Onus Books Catalogue

Here are the books (covers and descriptions) released by Loom:

Dot, Dot, Dot: Infinity Plus God Equals Folly

By Dr. James A. Lindsay

Infinity and God have been close bedfellows over the recent millennia of human thought. But this is James A. Lindsay’s point. These two ideas are thought, mere concepts. Lindsay shows in a concise and readable manner that infinity is an abstraction, and shows that, in all likelihood, so is God, particularly if he has infinite properties.

This book is about math. It is about God. It is about stressing the importance of not confusing these two ideas with reality. Never the twain shall meet.

“A short and engaging read on the meeting of two huge ideas, infinity and God, that leaves us seeing both as abstract ideas that may have nothing to do with reality. Honest and accessible, Dot, Dot, Dot is a great little book to stretch your thinking.” – Peter Boghossian, author of A Manual for Creating Atheists

“Timely, important and very readable, this book pulls the rug from under theists’ feet.” – Jonathan MS Pearce, The Little Book of Unholy Questions

“Read this to avoid making any more cardinal sins and learn how much math is an amazing human endeavor.” – Aaron Adair, PhD, The Star of Bethlehem: A Skeptical View

The Star of Bethlehem: A Skeptical View

By Dr. Aaron Adair

The Star of Bethlehem: A Skeptical View is an analysis of the astronomical portent found in the Gospel of Matthew which supposedly led the Magi from the East to the birthplace of Jesus. Throughout history, people have tried to connect the Star to real, naturalistic phenomena, as well as to explain it in other ways. Adair takes a thorough look at all of these explanatory attempts, using the tools of science and astronomy, and finds them fundamentally wanting. Take a trip through the heavens above with Adair as he critically explores many centuries of flawed hypotheses, looking to answer the question “Did the Star of Bethlehem really exist?” This book is at the conjunction of science and religion.

“Well researched, scientifically reasoned, elegantly concise, this book will long be required reading on the ‘Star of Bethlehem’. Full of fascinating historical facts, and better informed and more careful than any other book on the subject, this should be on the shelf of everyone interested in that legendary celestial event.” Richard Carrier, Ph.D., author of Proving History: Bayes’s Theorem and the Quest for the Historical Jesus.

“A fascinating and readable feat of hardcore historical legwork and keen scientific analysis.” David Fitzgerald, author of The Complete Heretic’s Guide to Western Religion: The Mormons.

“…tightly-argued, well-reasoned…. Adair masterfully demonstrates why every effort to rationalize the Star thus far has failed…. A concise and rigorous must-read for anyone interested in religion, history, and modern efforts to understand the past.” Jason Colavito, author of The Cult of Alien Gods.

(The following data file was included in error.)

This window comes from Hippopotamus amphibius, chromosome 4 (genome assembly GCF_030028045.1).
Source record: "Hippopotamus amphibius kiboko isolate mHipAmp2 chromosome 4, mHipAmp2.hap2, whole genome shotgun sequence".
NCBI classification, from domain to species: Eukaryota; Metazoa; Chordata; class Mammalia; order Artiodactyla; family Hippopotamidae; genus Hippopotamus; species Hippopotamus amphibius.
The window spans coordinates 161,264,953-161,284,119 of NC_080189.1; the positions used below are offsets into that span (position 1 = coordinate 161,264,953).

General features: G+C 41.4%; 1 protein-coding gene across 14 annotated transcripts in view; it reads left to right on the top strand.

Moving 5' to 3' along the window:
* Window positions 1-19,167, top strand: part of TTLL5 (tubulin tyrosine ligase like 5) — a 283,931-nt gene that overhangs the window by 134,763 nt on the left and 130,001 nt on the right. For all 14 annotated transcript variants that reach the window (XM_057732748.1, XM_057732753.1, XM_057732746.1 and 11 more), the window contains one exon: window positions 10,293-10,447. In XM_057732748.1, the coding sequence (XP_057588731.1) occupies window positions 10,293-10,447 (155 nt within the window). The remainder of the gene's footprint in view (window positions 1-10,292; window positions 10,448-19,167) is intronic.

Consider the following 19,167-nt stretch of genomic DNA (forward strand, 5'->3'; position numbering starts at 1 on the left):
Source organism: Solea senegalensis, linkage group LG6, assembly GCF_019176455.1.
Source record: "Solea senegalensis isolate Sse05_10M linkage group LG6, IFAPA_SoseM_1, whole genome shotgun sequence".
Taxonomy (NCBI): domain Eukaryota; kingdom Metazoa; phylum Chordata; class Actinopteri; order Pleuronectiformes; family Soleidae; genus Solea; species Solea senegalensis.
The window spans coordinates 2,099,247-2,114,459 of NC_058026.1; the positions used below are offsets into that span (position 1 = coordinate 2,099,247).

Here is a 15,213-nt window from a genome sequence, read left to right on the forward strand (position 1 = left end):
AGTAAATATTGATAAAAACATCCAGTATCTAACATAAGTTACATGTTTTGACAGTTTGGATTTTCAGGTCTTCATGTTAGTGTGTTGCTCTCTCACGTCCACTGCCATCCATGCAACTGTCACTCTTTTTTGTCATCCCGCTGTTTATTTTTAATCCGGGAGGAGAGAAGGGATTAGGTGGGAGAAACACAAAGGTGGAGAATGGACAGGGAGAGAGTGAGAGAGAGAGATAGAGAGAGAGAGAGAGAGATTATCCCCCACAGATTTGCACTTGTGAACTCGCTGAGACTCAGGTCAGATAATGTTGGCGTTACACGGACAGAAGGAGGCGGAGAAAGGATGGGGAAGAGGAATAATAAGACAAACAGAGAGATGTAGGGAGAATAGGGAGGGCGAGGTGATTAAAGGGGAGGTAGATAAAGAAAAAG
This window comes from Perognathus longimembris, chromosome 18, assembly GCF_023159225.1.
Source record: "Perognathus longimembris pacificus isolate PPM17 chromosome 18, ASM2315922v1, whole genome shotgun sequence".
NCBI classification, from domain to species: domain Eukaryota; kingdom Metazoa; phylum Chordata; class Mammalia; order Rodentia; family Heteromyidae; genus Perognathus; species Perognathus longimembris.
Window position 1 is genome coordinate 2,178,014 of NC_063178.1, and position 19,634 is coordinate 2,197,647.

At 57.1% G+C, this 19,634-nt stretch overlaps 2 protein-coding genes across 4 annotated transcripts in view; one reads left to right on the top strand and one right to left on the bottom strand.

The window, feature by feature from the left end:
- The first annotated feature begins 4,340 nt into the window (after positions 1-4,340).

Free Will: An investigation in to whether we have free will or whether i was always going to write this book

By Jonathan MS Pearce

This book is a fine introduction into the age-old philosophical debate as to whether we have free will, or whether we live determined lives. Pearce approaches the subject in a lively manner, explaining terms clearly and using anecdotes to break down some of the heavier philosophy so that it is available to the popular philosophy reader. Now that we are understanding our genetic heritage and our neurology better, can we account for all our characteristics and decisions? The author also looks at how theories of free will and determinism integrate with religion, particularly Christianity. If we live under the illusion of free will, do religions need reassessing? How does free will work when God knows what we are doing in advance? Does God have free will? How does prophecy interfere with free will? How is our justice system affected if we know exactly why people commit crimes? These and other crucial questions are investigated with a deft touch, and the author uses recent and important scientific findings to support the text supplying a valuable overview to the subject.

The Little Books of Unholy Questions

By Jonathan MS Pearce

Jonathan M.S. Pearce’s second book (after Free Will?) continues along the same philosophical and theological vein, aiming to provide a cumulative case against the existence of God, and more specifically, God’s triple characteristics of omniscience, omnipotence and omnibenevolence. Split into useful categories with an introduction to each category, these are questions that demand to be answered adequately and plausibly in order for the believer to retain a rationally-based faith.

Pearce’s easy writing style and explanation of philosophy, theology and science on the popular level make this book as enjoyable to read as it is thought-provoking. Does God change his mind when prayed to, and why has he never produced a miracle since biblical times that couldn’t have occurred naturally anyway, like re-growing an amputee’s leg? God only knows.

“Pearce demands from God a rational explanation to all of the problems that seem illogical or incoherent. These are … damningly challenging inconsistencies in the Christian narrative that necessarily antagonize any rational reader. If you are still or used to be Christian, “The Little Book of Unholy Questions” is an overview of the critical questions you need to be asking yourself.” – Derek Murphy, Jesus Potter Harry Christ

The Nativity: A Critical Examination

By Jonathan MS Pearce

The nativity of Jesus is an event that carries much cultural recognition. However, is it a narrative which commands much support in the academic world? Is it a story which holds much historical truth? Or were the two biblical accounts of the birth of Jesus an opportunity for the authors to impart a theological truth or otherwise?

These are the sort of questions that are often asked of the nativity accounts and questions which are answered in this concise and yet well-researched and informative book. Some twenty arguments are looked at and presented in a clear and detailed manner, building a cumulative case for the objection to the historical nature of the Gospel accounts. The author also questions what purpose these stories do serve if indeed they do carry little or no historical truth.